University of Massachusetts Amherst

Massachusetts North American Amphibian Program

Snapping Turtle

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Herp Atlas 1992-1998 Survey

  • The map below shows the distribution of the Snapping Turtle in Massachusetts based on the original intensive volunteer survey that took place from 1992-1998.
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Updated Distribution Map

Chelydra serpentina (8-19”)

Snapping Turtle
Snapping Turtle

The snapping turtle is the largest (up to 19 inches) freshwater turtle in Massachusetts. It is a mud colored turtle with a long neck covered with many small tubercles (bumps) and narrowly spaced eyes. Snappers have a flat carapace (upper shell) that is ridged with radiation lines in young animals but typically worn smooth in older adults. The carapace is distinctly serrated at the back, near the tail. The plastron (lower shell) is small and cross-shaped. As a result snapping turtles cannot withdraw within their shell for protection. To compensate, they have long necks and use their powerful beaks to snap at potential predators. The tail is as long, or longer, than the carapace and contains three rows of large tubercles running down its length. Hatchlings are typically a little more than an inch in length with very distinct ridges and tubercles and long tails.

Snapping turtles are largely aquatic and are found on land only during nesting season and when moving from one wetland habitat to another. They inhabit a range of wetland and aquatic habitats including vernal pools, marshes, open swamps, sluggish rivers, ponds, and lakes. It prefers environments with soft muddy bottoms where it can lie buried in the substrate. Snapping turtles hibernate in muddy substrate, under plant debris or overhanging banks, and it muskrat burrows. Although they are known to bask out of the water it is more common for them to bask just below the water’s surface with portions of its carapace above the water. Snappers are most active at night and during the hours of dawn and dusk.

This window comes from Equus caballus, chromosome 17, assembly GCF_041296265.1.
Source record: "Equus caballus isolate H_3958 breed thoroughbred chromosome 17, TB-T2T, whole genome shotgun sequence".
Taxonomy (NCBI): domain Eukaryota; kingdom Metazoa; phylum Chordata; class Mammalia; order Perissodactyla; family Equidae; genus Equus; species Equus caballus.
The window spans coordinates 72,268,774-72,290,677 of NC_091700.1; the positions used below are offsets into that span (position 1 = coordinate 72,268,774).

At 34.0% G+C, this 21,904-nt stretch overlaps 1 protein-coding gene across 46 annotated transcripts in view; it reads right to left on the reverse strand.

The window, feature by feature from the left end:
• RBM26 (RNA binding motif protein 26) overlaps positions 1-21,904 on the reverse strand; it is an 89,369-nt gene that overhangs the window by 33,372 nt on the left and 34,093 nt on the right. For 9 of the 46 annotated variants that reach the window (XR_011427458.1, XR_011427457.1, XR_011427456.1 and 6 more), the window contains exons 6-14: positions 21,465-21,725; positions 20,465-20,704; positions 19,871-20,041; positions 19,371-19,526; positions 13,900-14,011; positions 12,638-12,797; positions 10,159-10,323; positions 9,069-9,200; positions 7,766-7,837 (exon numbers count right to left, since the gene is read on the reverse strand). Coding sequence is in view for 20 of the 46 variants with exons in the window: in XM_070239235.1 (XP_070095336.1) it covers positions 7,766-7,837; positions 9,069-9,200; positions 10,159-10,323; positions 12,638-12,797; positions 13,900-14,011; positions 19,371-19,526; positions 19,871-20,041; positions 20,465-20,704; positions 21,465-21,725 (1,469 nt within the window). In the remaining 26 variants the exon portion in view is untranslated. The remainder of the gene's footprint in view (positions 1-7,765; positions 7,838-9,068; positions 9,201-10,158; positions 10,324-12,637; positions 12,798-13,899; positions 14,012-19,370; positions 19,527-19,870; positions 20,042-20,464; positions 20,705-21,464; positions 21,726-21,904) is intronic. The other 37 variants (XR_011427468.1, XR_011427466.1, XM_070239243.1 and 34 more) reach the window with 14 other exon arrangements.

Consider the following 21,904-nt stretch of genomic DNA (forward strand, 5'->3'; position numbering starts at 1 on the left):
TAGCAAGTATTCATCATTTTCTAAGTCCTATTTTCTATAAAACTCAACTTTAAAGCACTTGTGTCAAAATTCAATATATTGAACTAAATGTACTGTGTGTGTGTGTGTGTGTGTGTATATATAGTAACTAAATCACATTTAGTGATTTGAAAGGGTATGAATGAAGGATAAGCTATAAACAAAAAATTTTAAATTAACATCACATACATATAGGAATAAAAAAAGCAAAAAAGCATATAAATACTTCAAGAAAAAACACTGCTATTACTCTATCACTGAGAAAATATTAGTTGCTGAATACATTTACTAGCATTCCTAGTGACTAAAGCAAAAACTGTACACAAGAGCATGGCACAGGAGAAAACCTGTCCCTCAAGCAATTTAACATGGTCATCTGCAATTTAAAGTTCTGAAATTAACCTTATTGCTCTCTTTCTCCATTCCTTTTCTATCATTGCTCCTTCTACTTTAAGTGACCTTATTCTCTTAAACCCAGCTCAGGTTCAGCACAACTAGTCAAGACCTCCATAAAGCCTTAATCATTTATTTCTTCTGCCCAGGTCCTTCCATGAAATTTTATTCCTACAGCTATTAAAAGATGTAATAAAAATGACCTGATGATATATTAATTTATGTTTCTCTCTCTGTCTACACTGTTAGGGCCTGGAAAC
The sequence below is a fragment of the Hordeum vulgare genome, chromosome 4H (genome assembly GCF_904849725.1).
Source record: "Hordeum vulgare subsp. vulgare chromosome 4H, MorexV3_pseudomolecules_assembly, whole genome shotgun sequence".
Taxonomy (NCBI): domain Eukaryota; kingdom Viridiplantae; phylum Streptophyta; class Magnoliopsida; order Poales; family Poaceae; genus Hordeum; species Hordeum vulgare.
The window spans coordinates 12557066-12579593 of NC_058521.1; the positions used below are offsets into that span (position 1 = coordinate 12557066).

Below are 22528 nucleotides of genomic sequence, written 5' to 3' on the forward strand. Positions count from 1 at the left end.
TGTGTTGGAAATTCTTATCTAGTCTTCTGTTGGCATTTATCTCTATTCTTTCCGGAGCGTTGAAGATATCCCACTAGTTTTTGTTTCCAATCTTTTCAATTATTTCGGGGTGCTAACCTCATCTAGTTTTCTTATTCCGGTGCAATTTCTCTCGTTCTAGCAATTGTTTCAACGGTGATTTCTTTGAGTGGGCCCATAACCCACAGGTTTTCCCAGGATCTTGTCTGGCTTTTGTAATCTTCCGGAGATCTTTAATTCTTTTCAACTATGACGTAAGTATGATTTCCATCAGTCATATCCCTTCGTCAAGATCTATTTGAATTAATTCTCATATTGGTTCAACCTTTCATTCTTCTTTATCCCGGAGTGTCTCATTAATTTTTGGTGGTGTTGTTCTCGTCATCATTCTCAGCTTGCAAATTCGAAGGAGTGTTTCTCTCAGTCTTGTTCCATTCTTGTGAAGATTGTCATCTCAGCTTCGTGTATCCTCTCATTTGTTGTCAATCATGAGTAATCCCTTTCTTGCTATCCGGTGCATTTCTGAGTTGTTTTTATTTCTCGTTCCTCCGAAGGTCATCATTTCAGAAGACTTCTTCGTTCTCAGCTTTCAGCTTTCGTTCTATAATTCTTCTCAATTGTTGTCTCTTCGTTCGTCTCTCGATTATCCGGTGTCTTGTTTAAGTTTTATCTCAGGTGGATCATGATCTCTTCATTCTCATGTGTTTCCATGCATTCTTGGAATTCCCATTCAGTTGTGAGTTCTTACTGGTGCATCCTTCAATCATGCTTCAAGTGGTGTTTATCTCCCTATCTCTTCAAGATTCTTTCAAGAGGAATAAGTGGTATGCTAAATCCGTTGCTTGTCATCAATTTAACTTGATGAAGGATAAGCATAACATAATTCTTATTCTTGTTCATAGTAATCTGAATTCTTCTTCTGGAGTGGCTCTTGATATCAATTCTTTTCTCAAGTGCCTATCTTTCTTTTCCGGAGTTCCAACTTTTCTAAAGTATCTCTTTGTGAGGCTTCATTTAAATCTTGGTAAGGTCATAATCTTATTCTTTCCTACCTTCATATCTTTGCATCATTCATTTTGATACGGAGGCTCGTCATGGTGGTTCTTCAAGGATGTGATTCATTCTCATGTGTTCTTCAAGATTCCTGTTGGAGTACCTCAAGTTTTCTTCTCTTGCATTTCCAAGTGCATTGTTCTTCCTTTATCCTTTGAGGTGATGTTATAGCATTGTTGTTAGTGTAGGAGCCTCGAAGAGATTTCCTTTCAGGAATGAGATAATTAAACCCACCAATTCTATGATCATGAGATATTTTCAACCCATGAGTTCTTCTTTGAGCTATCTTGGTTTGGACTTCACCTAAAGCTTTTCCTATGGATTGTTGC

Snapping turtles are omnivores, feeding on both plant and animal matter. Fish, amphibians, small turtles, invertebrates, carrion and a variety of plants make up much of the snapping turtles diet. Smaller turtles actively forage for prey while older, larger individuals are more likely to use a wait and ambush hunting method.

Mating may occur at any time during the active season (April – November). Female snapping turtles will sometimes travel long distances to find suitable nesting habitat. Nesting typically occurs in June with females depositing 20-40 eggs in loose, sandy soil with good sun exposure. Sex in snapping turtles is determined by the temperature at which the eggs are incubated. Lower temperatures produce male turtles while higher temperatures result in females. The eggs will generally hatch 75-95 days later (August-September). If hatching occurs late in the season, hatchlings may remain in the nest until spring; however, mortality rates are typically high.

 

 

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